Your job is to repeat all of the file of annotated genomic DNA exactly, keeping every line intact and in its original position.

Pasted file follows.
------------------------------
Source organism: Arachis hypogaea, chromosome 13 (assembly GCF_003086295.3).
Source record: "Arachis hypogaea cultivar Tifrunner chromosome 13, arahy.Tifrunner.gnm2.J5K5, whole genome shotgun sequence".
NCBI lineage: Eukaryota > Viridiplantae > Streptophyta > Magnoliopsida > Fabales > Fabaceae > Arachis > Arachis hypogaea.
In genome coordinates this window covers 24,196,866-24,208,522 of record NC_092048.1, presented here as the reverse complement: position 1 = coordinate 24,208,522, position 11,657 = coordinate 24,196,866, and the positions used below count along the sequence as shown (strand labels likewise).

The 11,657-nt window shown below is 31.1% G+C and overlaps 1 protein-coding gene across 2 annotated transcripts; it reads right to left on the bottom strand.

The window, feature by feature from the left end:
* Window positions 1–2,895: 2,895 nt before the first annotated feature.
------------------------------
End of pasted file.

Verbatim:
Source organism: Arachis hypogaea, chromosome 13 (assembly GCF_003086295.3).
Source record: "Arachis hypogaea cultivar Tifrunner chromosome 13, arahy.Tifrunner.gnm2.J5K5, whole genome shotgun sequence".
NCBI lineage: Eukaryota > Viridiplantae > Streptophyta > Magnoliopsida > Fabales > Fabaceae > Arachis > Arachis hypogaea.
In genome coordinates this window covers 24,196,866-24,208,522 of record NC_092048.1, presented here as the reverse complement: position 1 = coordinate 24,208,522, position 11,657 = coordinate 24,196,866, and the positions used below count along the sequence as shown (strand labels likewise).

The 11,657-nt window shown below is 31.1% G+C and overlaps 1 protein-coding gene across 2 annotated transcripts; it reads right to left on the bottom strand.

The window, feature by feature from the left end:
* Window positions 1–2,895: 2,895 nt before the first annotated feature.